In some w av to recognize a great guid-
ing power behind nature, behind the
passing of the seasons, the recurrence
of the harvest Some people ask.
"What will become of the millions who
have never heard of Christ?" They
will be Jjjdged. says the Rev. King
Pryor, according to their light by two
witnesses, the witness of natur* and
the witness of the law within them.
Of co'irse you won't do that," said
"I cannot," she replied.
"I'd give away ray soul for you,” he
"I cannot give up those things, for
1 do not possess them. 1 am the
Countess Cordozo s maid, fehe en-
gaged passage on ycur vessel, but
■ he, later, found means to roach a
steamer at Maracaibo. I. with h"r
pt rmbslen. went on her passage bil-
let in the Gemsbok."
"Then ycu're not a countess?" ex-
• No. only a ladles' maid. 1 suppose
you don't want me now."
••j have you anyway," he said;
"lady's maid or countess, I have you
And his strong arms were closely
Almost Too Generous.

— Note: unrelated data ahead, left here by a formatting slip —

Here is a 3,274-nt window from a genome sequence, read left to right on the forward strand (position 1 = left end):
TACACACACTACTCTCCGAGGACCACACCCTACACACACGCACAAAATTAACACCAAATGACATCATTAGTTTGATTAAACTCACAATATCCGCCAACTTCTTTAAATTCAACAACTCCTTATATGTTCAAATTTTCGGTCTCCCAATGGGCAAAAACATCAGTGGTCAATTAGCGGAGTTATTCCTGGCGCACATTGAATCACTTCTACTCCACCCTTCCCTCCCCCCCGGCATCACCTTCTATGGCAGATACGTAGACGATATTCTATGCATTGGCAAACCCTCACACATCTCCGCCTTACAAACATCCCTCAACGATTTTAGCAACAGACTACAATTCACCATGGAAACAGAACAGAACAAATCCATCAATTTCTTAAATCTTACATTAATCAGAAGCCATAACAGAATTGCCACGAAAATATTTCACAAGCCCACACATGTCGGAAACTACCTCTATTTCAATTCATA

"Our Hopeful’s” mother was deter
mined he should be generous. “Al
ways divide with your friends," was
her daily admonition. One day she
was holding forth on this theme to
an admiring frier.d when "Our Hope-
ful" appeared with a much-begrimed
face "Mother. I've brought you son- :
taffy." unclasping the chubby fingers,
which disclosed on the motFt palm a
dark sticky substance, which he hand-
ed her. As she put it in her mouth
“Our Hopeful" bent forward with his
hards Ol? his knees to watch the op-
eration. mouth and eyes wide opr
••Are vou sure you swallowed it?
Is down good? 'Cause I gave it
Prince and he unswallcwed it two
James Whitcomb Riley, who occa-
sionally visits country schools In t.-.c
Hoosler state, once save a brief ad-
dress on the subject of the stars. At
the conclusion of his interesting tab.
"Can any of you boys tell me what
The bright faced young ton of a
country editor promptly raised hi3
“Well, my lad," said the poet, "what
do you think space is?"
"Twenty-five cents an agate tin' for
display matter, ir." he piped cut.—
Saturday Evening Post
Salzer Seeds have a national reputation
as the earliest, fineet, choicest the earth
produces. They will send you their bi«
plant and seed catalog, together wUA ,
enough seed to grow .
1.000 fine, eolid Cabbagei,
2.000 rich, juicy Turmpe,
2.000 blanching, nutty Celery,
2.000 rich, buttery Lettuce,
1.000 iplendid Oniona,
] 000 rare, luscious Kadiahee,_
1000 gloriously brilliant rlcwnre.
This great offer ia made in order to in-
duce you to trv their warranted
lorMen you one. plant them you will